UK downplayed Robert Mugabe massacre in Zimbabwe

Officials in London accused of ignoring massacre of thousands of dissidents throughout the 1980s


British officials deliberately downplayed the massacre of thousands of Robert Mugabe's opponents in Zimbabwe in the 1980s, newly released documents have revealed.

Who did what?

Mugabe swept to power in what was then Rhodesia in 1980, when his Zanu-PF party won more than 60 per cent of the vote in elections that followed years of bloody struggle against minority white rule.

Subscribe to The Week

Escape your echo chamber. Get the facts behind the news, plus analysis from multiple perspectives.


Sign up for The Week's Free Newsletters

From our morning news briefing to a weekly Good News Newsletter, get the best of The Week delivered directly to your inbox.

From our morning news briefing to a weekly Good News Newsletter, get the best of The Week delivered directly to your inbox.

Sign up

However, the man hailed by western liberals as a freedom fighter began a brutal security clampdown against his political opponents.

Spearheaded by the so-called Fifth Brigade, a group of fanatically loyal pro-Mugabe militias who had been trained in North Korea, the crackdown targeted ethnic minorities and areas loyal to Mugabe's political rival Joshua Nkomo.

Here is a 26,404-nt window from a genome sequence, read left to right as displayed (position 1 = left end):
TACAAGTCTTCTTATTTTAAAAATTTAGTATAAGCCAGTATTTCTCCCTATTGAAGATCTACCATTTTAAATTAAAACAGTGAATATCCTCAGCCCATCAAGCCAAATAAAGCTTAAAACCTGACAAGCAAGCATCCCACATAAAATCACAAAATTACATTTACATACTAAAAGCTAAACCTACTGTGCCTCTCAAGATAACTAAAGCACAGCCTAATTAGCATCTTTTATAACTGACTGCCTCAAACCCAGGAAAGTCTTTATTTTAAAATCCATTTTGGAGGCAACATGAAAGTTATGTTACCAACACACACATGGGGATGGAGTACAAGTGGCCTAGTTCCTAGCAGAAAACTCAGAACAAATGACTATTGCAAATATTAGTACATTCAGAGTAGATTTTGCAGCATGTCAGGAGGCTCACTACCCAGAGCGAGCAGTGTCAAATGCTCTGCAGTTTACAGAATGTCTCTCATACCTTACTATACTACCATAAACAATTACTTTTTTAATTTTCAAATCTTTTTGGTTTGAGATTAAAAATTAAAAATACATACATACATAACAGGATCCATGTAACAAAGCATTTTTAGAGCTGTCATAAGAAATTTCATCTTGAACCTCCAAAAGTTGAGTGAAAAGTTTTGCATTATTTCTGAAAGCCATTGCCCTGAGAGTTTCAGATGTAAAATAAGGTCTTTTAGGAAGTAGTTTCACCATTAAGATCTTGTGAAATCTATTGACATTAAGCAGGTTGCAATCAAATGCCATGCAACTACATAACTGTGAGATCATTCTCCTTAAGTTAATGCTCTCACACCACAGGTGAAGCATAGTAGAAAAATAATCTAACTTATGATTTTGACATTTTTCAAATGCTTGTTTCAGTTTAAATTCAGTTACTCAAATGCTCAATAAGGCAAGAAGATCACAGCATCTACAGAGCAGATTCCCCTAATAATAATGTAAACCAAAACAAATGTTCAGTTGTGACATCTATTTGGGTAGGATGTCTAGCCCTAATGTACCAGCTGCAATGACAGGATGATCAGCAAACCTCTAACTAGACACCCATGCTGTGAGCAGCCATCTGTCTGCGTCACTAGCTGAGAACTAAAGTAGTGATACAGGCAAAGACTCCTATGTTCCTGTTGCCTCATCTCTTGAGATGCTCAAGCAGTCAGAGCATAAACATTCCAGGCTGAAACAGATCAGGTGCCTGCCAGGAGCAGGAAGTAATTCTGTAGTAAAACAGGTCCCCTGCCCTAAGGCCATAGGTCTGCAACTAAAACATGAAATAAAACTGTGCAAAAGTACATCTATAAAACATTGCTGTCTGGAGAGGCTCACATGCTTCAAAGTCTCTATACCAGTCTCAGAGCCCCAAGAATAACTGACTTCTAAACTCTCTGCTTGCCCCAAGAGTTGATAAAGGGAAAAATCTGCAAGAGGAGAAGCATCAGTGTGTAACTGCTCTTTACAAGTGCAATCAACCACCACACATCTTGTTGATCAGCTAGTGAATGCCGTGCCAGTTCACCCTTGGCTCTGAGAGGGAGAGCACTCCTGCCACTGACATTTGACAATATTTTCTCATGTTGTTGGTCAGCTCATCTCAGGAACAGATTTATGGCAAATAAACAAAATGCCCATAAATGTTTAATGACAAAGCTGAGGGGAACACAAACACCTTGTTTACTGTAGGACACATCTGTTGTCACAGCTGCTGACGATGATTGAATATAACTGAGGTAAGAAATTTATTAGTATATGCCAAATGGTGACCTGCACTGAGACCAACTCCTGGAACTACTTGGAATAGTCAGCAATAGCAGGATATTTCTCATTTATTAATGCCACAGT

Over a nine-month period in 1983, it is believed the brigade raped, tortured or killed between 10,000 and 20,000 unarmed civilians.

And who knew what?

Thousands of documents obtained under the Freedom of Information Act show that British officials in London and Zimbabwe knew of the atrocities but sought to minimise their scale, writes The Times.

"The British government could have influenced authorities in Zimbabwe but put political and economic interests first... There were steps they could have taken and they chose not to," said Dr Hazel Cameron, a lecturer in international relations at the University of St Andrews who requested the files.

Messages between Robin Byatt, then high commissioner in Harare, and officials in the Foreign Office stress Zimbabwe's importance as a major investment and trading centre in southern Africa and the need to preserve "British and western economic and strategic interests".

They also insist on "the need to avoid a mass white exodus" while continuing to support Mugabe "as a bulwark against Soviet inroads" in the region.

Declassified documents also show Canadian prime minister Pierre Trudeau, father of Prime Minister Justin, urged a "very broad and soft" approach when dealing with Mugabe for fear of turning public opinion against the newly independent country.

Has anyone ever been held to account?

According to The Guardian, none of the perpetrators of the massacre has ever faced trial and "those implicated include many who are now senior political figures in Zimbabwe".

Mugabe this year celebrated his 93rd birthday, having been in power for 36 years.

Continue reading for free

We hope you're enjoying The Week's refreshingly open-minded journalism.

Subscribed to The Week? Register your account with the same email as your subscription.